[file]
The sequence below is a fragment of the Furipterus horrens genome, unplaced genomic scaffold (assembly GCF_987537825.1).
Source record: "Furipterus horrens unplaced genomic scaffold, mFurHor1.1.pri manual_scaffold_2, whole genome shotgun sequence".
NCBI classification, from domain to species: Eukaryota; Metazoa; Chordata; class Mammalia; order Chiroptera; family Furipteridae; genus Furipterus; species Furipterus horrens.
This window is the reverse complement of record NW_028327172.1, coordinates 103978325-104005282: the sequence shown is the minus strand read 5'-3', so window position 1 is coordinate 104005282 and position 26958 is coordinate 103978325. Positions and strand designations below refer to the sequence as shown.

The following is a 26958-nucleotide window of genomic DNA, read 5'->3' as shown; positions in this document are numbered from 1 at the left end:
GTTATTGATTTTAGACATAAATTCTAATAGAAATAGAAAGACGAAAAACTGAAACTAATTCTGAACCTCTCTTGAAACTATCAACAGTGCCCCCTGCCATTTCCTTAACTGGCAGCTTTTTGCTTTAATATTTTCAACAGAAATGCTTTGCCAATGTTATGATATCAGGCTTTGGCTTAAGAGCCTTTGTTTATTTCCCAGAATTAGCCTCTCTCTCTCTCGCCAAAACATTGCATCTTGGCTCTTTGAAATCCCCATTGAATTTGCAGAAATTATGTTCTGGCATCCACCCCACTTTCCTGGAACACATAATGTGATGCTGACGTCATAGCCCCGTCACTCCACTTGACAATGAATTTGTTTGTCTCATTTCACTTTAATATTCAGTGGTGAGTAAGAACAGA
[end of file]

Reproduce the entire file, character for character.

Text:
The sequence below is a fragment of the Furipterus horrens genome, unplaced genomic scaffold (assembly GCF_987537825.1).
Source record: "Furipterus horrens unplaced genomic scaffold, mFurHor1.1.pri manual_scaffold_2, whole genome shotgun sequence".
NCBI classification, from domain to species: Eukaryota; Metazoa; Chordata; class Mammalia; order Chiroptera; family Furipteridae; genus Furipterus; species Furipterus horrens.
This window is the reverse complement of record NW_028327172.1, coordinates 103978325-104005282: the sequence shown is the minus strand read 5'-3', so window position 1 is coordinate 104005282 and position 26958 is coordinate 103978325. Positions and strand designations below refer to the sequence as shown.

The following is a 26958-nucleotide window of genomic DNA, read 5'->3' as shown; positions in this document are numbered from 1 at the left end:
GTTATTGATTTTAGACATAAATTCTAATAGAAATAGAAAGACGAAAAACTGAAACTAATTCTGAACCTCTCTTGAAACTATCAACAGTGCCCCCTGCCATTTCCTTAACTGGCAGCTTTTTGCTTTAATATTTTCAACAGAAATGCTTTGCCAATGTTATGATATCAGGCTTTGGCTTAAGAGCCTTTGTTTATTTCCCAGAATTAGCCTCTCTCTCTCTCGCCAAAACATTGCATCTTGGCTCTTTGAAATCCCCATTGAATTTGCAGAAATTATGTTCTGGCATCCACCCCACTTTCCTGGAACACATAATGTGATGCTGACGTCATAGCCCCGTCACTCCACTTGACAATGAATTTGTTTGTCTCATTTCACTTTAATATTCAGTGGTGAGTAAGAACAGA